Early diagnosis positive affect the treatment outcome which results in prompt progress of treatment and may prevent complications such as secondary fibrosis . It is well documented that MRL provides useful anatomical and physiological data, thus enabling accurate diagnosis of the disease. It was reported that the sensitively and specifity of the procedure is 90% and 94% respectively . Many authors reported the advantages of contrast studies and others attempt to acquire images without contrast medium    . (Table 1) MRL consists of two sequences. The first is a 3D heavily T2-weighted sequence to depict the severity and extent of the lymphedema. The second is a fat-suppressed 3D spoiled gradient-echo sequence performed after the intra-cutaneous injection of an extracellular gadolinium-based MR contrast agent . In addition to that, the authors reported that as venous enhancement almost always occurs, one of the interpretative challenges is differentiating enhancing lymphatic channels from superficial veins. Magnetic resonance imaging (MRI), which is chemically sensitive in-vivo imaging technique, is a medical noninvasive imaging technique that produce a three dimensional (3D) images of human body using magnet and
Table 1. Advantages and drawbacks of various imaging modalities.
magnetic characteristics of human body tissues and organs. Since its introduction to clinical use in 1977  MRI systems developed very rapidly to meet the requirements of high diagnostic yield with minimal discomfort and short time.
3. MRI Sequences and Equipment Setting
The preferred MR equipment includes a 1.5-Tesla or more MR unit. In our experience, all MR examinations were performed by a General Electric Healthcare Signa Twin Speed HDxt, with a maximum gradient strength value of 23 mT/m and a slew rate of 80 mT/m/ms (software release 15.0-0947A). A multi element body coil is fundamental for this type of examination. For our purposes, we used a receiving phased-array peripheral vascular coil for the study of the lower extremities (Flow 7000 phased-array peripheral vascular, USA Instruments) and an 8-channel body array coil for the upper extremities, with both a large anatomical coverage and a good signal-to-noise ratio.
4. MR Lymphographic Imaging
Noncontrast MRL has substantial benefits compared to other imaging techniques. In this context, Arrive et al. in their recent studies   and Derhy et al.  reported that Noncontrast MRL can be performed using heavily T2-weighted fast spin echo sequences (to demonstrate the location of edema) with a long T2 relaxation time. Derhy et al.  et al. stated that 3D MRL demonstrates that retroperitoneal lymphatic aneurysmal dilatation exhibits a continuous spectrum of change from normal variants to lymphatic aneurysmal dilatation. The authors reported that this technique was useful to diagnose many clinical condition. In another recent study, Arrivé et al.  used noncontrast MRL for evaluation of lymph node for Secondary upper limb lymphedema. The authors used a free-breathing three-dimensional fast spin-echo sequence evaluate the results of axillary lymph node transplantation with noncontrast MRL in 15 patients with secondary upper limb lymphedema. The study recommended that Noncontrast magnetic resonance lymphography may be used as an objective technique to analyze the results of lymph node before and after surgery. MR lymphography with very heavily T2-weighted MR images provides an excellent analysis of both lymphatics vessels and lymph nodes without need of any contrast media. Kim et al.  assessed the thoracic duct using coronal and axial images of heavily T2-weighted sequences without contrast medium. Nonenhanced MR lymphangiography is a safe and effective method for imaging the central lymphatic system, and can contribute to differential diagnosis and appropriate preoperative evaluation of pathologic lymphatic problems. The main limitations to noncontrast T2 imaging are that it does not provide information about lymphatic flow and the lack of a contrast medium makes it difficult to visualize small lymphatic ducts. Consequently, its use in diagnostic and interventional lymphangiography is limited . Recently, Cellina et al.  reviewed a non-contrast magnetic resonance lymphangiography as an emerging technique for the study of lymphedema. The authors concluded that non-contrast magnetic resonance lymphangiography, a relatively new technique for the diagnosis, assessment and management of lymphedema. Cellina et al.  reported that non contrast is useful for the lymphography evaluation and surgical arrangement and provides morphological information regarding size, site of lymph nodes thus can be used for nodal transplantation.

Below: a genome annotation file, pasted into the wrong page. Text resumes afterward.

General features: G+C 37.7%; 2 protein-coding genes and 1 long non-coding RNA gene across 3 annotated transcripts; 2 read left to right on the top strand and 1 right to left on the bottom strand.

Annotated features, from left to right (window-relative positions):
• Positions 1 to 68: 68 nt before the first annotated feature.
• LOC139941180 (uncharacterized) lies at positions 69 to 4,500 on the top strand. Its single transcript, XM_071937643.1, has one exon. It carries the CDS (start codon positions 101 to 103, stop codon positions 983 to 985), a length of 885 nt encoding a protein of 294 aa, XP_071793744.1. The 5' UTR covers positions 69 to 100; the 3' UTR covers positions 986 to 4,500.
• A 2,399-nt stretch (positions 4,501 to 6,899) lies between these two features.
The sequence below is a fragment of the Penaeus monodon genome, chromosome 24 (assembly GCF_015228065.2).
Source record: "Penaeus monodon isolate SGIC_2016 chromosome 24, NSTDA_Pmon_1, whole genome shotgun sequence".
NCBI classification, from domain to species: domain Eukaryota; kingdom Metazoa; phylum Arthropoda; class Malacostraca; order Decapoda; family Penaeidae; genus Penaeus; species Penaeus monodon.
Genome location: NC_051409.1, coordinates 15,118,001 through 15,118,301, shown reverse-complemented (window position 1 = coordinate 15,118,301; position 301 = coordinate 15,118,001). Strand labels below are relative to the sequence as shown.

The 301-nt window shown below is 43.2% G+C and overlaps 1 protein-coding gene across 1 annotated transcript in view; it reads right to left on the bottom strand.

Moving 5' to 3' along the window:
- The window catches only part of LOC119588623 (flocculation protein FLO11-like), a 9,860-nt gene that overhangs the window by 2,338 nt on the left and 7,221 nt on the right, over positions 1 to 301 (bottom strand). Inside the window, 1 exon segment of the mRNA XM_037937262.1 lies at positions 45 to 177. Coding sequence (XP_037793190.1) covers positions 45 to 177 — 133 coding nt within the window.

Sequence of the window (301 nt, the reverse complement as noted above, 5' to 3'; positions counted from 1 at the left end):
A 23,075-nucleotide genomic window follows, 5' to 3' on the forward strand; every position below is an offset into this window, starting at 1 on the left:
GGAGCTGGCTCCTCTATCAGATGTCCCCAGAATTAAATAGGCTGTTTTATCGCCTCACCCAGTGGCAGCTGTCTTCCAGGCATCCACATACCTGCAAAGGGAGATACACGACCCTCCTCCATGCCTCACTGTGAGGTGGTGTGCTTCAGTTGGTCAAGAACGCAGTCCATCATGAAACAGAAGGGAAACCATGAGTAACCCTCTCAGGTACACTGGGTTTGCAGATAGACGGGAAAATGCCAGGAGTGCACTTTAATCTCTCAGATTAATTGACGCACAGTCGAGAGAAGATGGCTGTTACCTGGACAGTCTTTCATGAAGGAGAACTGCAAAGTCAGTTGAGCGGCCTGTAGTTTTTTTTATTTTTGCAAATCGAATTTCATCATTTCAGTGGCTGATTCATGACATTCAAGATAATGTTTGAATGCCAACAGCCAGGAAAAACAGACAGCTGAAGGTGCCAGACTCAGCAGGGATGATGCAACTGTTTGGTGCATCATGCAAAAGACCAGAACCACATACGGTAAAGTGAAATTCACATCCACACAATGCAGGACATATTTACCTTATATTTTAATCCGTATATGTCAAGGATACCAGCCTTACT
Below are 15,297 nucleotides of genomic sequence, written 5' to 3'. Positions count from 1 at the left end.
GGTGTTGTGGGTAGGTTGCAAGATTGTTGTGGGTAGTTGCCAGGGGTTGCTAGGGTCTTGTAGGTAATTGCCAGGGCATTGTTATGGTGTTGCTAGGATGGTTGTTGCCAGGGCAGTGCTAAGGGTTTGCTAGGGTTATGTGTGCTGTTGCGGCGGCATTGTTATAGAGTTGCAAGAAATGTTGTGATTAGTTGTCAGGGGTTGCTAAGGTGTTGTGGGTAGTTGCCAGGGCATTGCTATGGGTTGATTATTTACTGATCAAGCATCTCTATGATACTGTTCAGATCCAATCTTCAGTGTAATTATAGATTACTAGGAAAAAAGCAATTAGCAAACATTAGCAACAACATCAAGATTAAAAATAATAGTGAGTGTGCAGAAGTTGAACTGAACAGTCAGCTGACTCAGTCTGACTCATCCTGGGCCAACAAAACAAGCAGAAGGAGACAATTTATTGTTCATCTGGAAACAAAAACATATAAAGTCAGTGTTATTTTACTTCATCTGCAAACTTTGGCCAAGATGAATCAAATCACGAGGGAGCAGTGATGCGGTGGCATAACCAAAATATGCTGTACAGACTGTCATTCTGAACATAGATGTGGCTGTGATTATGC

4.1 Non-Contrast MRL Technique
4.1.1. Patient Preparation and Positioning
MRL without contrast can be performed using MRI system with magnet strength 1.5 or 3.0 T. Before positioning, it is important to explain in detail the diagnostic procedure and the need to maintain the position throughout the duration of the examination. According to the patient’s size, the acquisition is usually performed in 3 or 4 steps to cover all the anatomical stations for both lower and upper extremities. In literature, the acquisition techniques described in the literature have provided for the acquisition of the entire limb also in secondary lymphedema, to accurately define the extent and severity of the disorder and to perform an optimal post-treatment follow-up.
4.1.2. Image Acquisition Protocol
Non contrast MRL technique is still evolving, but the principle of this examination is based on heavily T2-weighted sequences, resulting in a signal loss in tissue background, with highlighting of static fluids in lymphatic vessels with a very long TR/TE, similar to that used in cholangiopancreatography or in MR urography. Acquisition parameters of non-contrast T2 MR Lymphography sequences according to different authors. Arrivé et al. , applied at the end of the echo train a restore pulse to flip the transverse magnetization to the longitudinal direction to reduce the acquisition time. Other sequences can be associated in the examination: axial HASTE without fat suppression (TR: 1200 ms, TE: 114 ms, matrix: 176 × 256, flip angle: 180˚, slice thickness: 6 mm) or Iterative Decomposition of water and fat with Echo asymmetry and Least-squares estimation (IDEAL; acquisition plane: axial, TR: 4233 ms, TE: 76 ms, slice thickness: 6 mm, matrix: 320 × 192, FOV: 380 × 380), this sequence, based on fat/water separation technique, provides contrasts of water and fat, in phase and out of phase and is used for the analysis of lymphedema characteristics    -  (Table 2).
5. NCMRL Technique Limitations
Because lymphedema is common in obese patients, therefore obese patients
Table 2. Image acquisition protocols for MRL in Literature.
grade three cannot examine in close magnet bore due to their weight and non-contrast MRI is usually performed on 1.5 T magnet or above . Therefore, open magnet cannot be used which one of the limitations of this technique.
Early Lymphedema stages diagnosis represents great challenges. Non contrast MRL is used to diagnose accurately the lymphatic system disorder. From studies, the researchers have found non contrast MRL is a promising methodology in the diagnosis of lymphatic system disorders with accuracy up to 90%. The study revealed that non-contrast MRL imaging technique can increase the accuracy of lymphedema diagnosis, improve disease prognostication, and provide a more robust marker of treatment response.
The authors would like to express their sincere appreciation to everyone in the Lymph Team: IRCCS Policlinico San Matteo (PV) at the Department of Radiology, University of Pavia.